Nearly four in 10 high school graduates say they were not prepared adequately for the demands of college or work, according to a new survey.
College instructors say that 42 percent of their students have large skills gaps, while 39 percent of employers say high school graduates who went straight to work are not prepared for their current jobs.
Only 26 percent of the students who went on to college and one-fifth of those who went to work say that they felt challenged and faced with high academic expectations in high school. Sixty-five percent of the college students and 77 percent of those who did not go to college said they would have worked harder if the expectations had been greater.
The poll of 1,487 recent students, 300 college professors and 400 employers was conducted for Achieve Inc., a bipartisan, nonprofit organization of government and business leaders focused on increasing academic standards. The group is cosponsoring a summit on high school reform at the end of the month in Washington with the National Governors Association. The survey was conducted by Peter Hart Research Associates, Inc., and Public Opinion Strategies.
“There are alarming gaps between what young people know and need to know to succeed,” said Michael Cohen, president of Achieve. “A sizable minority say they’re not adequately prepared for the work they must do, whether in college or the workplace, and employers and college professors largely agree.”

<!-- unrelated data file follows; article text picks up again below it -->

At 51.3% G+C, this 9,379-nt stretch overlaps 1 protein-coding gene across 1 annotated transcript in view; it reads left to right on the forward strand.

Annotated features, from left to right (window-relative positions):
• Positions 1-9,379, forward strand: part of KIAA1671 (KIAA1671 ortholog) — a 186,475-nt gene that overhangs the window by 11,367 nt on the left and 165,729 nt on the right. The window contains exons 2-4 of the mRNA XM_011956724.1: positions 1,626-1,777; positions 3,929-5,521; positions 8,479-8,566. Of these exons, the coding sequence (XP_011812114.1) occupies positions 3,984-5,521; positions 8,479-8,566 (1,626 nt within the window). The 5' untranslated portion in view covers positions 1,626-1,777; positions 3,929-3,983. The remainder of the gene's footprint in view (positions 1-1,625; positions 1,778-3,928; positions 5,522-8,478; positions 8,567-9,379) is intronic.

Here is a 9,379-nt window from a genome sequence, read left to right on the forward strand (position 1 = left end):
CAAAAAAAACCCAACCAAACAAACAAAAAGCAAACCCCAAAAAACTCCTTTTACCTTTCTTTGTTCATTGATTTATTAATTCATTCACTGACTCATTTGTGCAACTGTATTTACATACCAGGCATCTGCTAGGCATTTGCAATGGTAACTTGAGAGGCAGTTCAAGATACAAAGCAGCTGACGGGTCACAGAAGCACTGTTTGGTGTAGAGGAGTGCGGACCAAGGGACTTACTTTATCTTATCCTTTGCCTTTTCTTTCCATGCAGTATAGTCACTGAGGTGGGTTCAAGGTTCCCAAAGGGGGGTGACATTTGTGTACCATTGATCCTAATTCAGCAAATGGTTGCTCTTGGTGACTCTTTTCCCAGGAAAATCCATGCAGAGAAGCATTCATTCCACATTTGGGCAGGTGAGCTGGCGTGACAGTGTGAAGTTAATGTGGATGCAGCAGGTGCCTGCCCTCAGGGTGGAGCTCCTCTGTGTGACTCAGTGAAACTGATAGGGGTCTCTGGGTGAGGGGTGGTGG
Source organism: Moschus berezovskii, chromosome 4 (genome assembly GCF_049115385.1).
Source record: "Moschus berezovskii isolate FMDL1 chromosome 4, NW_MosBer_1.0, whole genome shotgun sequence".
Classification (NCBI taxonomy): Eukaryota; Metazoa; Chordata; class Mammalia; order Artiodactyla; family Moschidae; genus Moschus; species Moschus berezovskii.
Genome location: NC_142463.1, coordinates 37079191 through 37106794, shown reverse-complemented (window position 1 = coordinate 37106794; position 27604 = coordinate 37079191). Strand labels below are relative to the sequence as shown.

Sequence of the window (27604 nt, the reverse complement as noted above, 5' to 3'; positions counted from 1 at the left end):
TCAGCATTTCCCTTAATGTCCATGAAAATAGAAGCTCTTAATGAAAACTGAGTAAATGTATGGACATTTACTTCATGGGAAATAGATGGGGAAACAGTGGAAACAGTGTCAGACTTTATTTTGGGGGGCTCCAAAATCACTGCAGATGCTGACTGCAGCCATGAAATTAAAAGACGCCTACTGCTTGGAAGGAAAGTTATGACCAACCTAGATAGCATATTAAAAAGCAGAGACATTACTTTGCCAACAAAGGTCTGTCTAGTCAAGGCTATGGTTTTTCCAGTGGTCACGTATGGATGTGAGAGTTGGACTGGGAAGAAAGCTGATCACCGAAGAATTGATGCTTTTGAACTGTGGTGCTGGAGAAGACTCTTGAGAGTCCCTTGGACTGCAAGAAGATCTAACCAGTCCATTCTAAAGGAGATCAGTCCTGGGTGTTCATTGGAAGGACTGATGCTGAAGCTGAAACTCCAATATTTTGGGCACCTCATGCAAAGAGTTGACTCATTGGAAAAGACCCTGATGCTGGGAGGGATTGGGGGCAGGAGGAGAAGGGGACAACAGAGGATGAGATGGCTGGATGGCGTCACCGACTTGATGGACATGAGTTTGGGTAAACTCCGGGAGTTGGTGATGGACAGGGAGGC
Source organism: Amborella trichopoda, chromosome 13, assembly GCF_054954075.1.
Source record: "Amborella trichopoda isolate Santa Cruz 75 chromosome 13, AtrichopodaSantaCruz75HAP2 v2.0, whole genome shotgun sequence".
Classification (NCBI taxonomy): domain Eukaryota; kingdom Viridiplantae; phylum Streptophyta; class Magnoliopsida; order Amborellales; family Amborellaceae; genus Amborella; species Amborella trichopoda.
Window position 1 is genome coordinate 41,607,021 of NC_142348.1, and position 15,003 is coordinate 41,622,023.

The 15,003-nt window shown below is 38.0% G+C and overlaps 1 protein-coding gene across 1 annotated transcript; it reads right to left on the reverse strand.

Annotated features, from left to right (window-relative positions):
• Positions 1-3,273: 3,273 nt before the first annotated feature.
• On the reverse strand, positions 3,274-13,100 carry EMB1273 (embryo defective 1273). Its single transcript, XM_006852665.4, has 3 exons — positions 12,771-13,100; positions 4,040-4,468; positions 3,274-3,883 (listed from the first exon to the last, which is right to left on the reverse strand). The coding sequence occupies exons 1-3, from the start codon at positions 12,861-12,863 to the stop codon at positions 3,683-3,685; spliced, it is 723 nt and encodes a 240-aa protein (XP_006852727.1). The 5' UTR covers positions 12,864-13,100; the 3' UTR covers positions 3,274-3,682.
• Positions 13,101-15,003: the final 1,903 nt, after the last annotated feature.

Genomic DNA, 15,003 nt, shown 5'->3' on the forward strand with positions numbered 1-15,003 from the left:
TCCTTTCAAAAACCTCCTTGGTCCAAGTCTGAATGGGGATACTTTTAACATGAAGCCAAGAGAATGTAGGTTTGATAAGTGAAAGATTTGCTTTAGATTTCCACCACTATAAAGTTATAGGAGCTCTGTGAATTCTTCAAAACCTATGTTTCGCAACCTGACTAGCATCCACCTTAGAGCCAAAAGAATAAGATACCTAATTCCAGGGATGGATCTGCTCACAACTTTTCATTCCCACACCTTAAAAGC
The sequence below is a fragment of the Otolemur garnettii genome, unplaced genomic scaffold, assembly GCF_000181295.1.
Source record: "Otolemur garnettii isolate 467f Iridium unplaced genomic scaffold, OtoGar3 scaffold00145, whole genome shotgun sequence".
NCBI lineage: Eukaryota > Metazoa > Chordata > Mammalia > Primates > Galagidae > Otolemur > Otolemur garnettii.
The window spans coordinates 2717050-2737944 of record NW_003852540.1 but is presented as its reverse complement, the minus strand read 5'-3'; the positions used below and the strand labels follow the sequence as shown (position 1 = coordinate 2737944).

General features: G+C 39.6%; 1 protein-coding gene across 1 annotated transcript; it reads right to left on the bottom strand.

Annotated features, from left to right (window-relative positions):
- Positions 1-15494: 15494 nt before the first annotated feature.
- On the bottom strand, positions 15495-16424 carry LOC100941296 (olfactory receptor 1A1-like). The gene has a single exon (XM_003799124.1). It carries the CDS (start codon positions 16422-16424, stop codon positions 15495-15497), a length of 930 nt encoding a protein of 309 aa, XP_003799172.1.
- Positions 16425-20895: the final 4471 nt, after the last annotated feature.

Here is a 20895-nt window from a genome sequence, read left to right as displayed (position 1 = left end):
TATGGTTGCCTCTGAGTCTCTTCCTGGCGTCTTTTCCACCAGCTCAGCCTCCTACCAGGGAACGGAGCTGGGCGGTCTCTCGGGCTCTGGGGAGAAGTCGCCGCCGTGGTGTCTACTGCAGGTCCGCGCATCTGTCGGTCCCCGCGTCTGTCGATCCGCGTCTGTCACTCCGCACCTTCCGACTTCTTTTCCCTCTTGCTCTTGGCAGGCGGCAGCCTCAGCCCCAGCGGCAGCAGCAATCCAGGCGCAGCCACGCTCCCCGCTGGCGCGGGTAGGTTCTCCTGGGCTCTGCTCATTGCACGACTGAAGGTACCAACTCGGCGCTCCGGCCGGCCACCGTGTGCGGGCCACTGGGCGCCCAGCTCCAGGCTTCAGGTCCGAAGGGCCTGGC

Only 14 percent of college students said they felt adequately prepared in all skills areas addressed: oral communications, science, math, ability to do research, and quality of writing.
Even among those students who felt adequately prepared, 31 percent took at least one remedial course in college. Among those who did not feel prepared, 46 percent took at least one remedial course.
“This should be a real wake-up call for governors across the country,” Ohio Gov. Bob Taft said in a briefing last week. “We all have to do more to assure our states’ graduates are better prepared for success. We are raising the bar for graduation, but we’re not going far enough.”
Nearly half of the non-college students said that they had received no preparation for the work habits expected of them in the job market and 45 percent said they didn’t have adequate computer skills.
The jobs of the future in such fields as biotechnology and genetic engineering “require interdisciplinary knowledge, advanced math and science skills, and the ability to write, analyze, interpret and communicate effectively,” said Art Ryan, chairman and CEO of Prudential Financial and Achieve cochair. The high schools designed at the height of the manufacturing economy “have not kept pace. This is as important an agenda for state leaders as there is.”